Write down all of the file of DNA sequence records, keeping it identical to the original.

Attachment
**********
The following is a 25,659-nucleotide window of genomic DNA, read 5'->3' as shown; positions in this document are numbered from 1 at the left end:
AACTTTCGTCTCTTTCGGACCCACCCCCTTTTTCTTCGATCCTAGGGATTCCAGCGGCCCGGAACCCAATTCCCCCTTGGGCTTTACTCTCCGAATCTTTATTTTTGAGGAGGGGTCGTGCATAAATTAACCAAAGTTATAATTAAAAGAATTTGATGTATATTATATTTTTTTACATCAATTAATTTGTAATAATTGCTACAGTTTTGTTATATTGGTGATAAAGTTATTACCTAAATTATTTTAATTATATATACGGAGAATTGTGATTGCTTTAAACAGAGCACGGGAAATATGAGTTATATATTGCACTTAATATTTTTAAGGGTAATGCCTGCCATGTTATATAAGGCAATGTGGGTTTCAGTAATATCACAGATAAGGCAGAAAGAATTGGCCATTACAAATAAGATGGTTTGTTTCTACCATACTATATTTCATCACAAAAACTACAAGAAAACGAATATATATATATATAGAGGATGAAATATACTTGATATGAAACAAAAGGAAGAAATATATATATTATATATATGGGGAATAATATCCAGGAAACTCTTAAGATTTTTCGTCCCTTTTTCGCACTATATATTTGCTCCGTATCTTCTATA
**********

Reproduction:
The following is a 25,659-nucleotide window of genomic DNA, read 5'->3' as shown; positions in this document are numbered from 1 at the left end:
AACTTTCGTCTCTTTCGGACCCACCCCCTTTTTCTTCGATCCTAGGGATTCCAGCGGCCCGGAACCCAATTCCCCCTTGGGCTTTACTCTCCGAATCTTTATTTTTGAGGAGGGGTCGTGCATAAATTAACCAAAGTTATAATTAAAAGAATTTGATGTATATTATATTTTTTTACATCAATTAATTTGTAATAATTGCTACAGTTTTGTTATATTGGTGATAAAGTTATTACCTAAATTATTTTAATTATATATACGGAGAATTGTGATTGCTTTAAACAGAGCACGGGAAATATGAGTTATATATTGCACTTAATATTTTTAAGGGTAATGCCTGCCATGTTATATAAGGCAATGTGGGTTTCAGTAATATCACAGATAAGGCAGAAAGAATTGGCCATTACAAATAAGATGGTTTGTTTCTACCATACTATATTTCATCACAAAAACTACAAGAAAACGAATATATATATATATAGAGGATGAAATATACTTGATATGAAACAAAAGGAAGAAATATATATATTATATATATGGGGAATAATATCCAGGAAACTCTTAAGATTTTTCGTCCCTTTTTCGCACTATATATTTGCTCCGTATCTTCTATA